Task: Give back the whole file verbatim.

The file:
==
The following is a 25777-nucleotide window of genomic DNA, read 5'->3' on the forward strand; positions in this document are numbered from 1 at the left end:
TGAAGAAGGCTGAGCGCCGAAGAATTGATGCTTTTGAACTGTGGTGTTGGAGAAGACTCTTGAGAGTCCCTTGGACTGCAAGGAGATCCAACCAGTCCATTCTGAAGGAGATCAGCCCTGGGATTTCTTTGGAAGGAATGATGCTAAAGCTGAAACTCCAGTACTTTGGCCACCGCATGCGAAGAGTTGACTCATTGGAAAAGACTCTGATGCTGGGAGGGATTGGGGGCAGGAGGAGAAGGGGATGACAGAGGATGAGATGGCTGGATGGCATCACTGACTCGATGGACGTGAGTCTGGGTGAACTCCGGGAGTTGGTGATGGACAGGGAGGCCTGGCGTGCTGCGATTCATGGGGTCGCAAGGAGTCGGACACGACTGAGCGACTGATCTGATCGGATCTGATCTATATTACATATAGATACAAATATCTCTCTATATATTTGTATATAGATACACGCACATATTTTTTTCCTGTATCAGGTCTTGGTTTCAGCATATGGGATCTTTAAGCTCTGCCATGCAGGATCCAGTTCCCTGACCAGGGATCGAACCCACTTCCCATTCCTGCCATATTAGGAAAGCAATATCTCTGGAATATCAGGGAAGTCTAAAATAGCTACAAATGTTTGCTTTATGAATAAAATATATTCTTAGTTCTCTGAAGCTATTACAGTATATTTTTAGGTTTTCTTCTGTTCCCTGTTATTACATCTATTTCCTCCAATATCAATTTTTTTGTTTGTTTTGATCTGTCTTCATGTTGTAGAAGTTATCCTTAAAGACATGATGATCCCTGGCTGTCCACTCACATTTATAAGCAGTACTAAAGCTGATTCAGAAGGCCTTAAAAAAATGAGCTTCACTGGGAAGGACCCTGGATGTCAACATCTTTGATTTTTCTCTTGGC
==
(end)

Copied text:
The following is a 25777-nucleotide window of genomic DNA, read 5'->3' on the forward strand; positions in this document are numbered from 1 at the left end:
TGAAGAAGGCTGAGCGCCGAAGAATTGATGCTTTTGAACTGTGGTGTTGGAGAAGACTCTTGAGAGTCCCTTGGACTGCAAGGAGATCCAACCAGTCCATTCTGAAGGAGATCAGCCCTGGGATTTCTTTGGAAGGAATGATGCTAAAGCTGAAACTCCAGTACTTTGGCCACCGCATGCGAAGAGTTGACTCATTGGAAAAGACTCTGATGCTGGGAGGGATTGGGGGCAGGAGGAGAAGGGGATGACAGAGGATGAGATGGCTGGATGGCATCACTGACTCGATGGACGTGAGTCTGGGTGAACTCCGGGAGTTGGTGATGGACAGGGAGGCCTGGCGTGCTGCGATTCATGGGGTCGCAAGGAGTCGGACACGACTGAGCGACTGATCTGATCGGATCTGATCTATATTACATATAGATACAAATATCTCTCTATATATTTGTATATAGATACACGCACATATTTTTTTCCTGTATCAGGTCTTGGTTTCAGCATATGGGATCTTTAAGCTCTGCCATGCAGGATCCAGTTCCCTGACCAGGGATCGAACCCACTTCCCATTCCTGCCATATTAGGAAAGCAATATCTCTGGAATATCAGGGAAGTCTAAAATAGCTACAAATGTTTGCTTTATGAATAAAATATATTCTTAGTTCTCTGAAGCTATTACAGTATATTTTTAGGTTTTCTTCTGTTCCCTGTTATTACATCTATTTCCTCCAATATCAATTTTTTTGTTTGTTTTGATCTGTCTTCATGTTGTAGAAGTTATCCTTAAAGACATGATGATCCCTGGCTGTCCACTCACATTTATAAGCAGTACTAAAGCTGATTCAGAAGGCCTTAAAAAAATGAGCTTCACTGGGAAGGACCCTGGATGTCAACATCTTTGATTTTTCTCTTGGC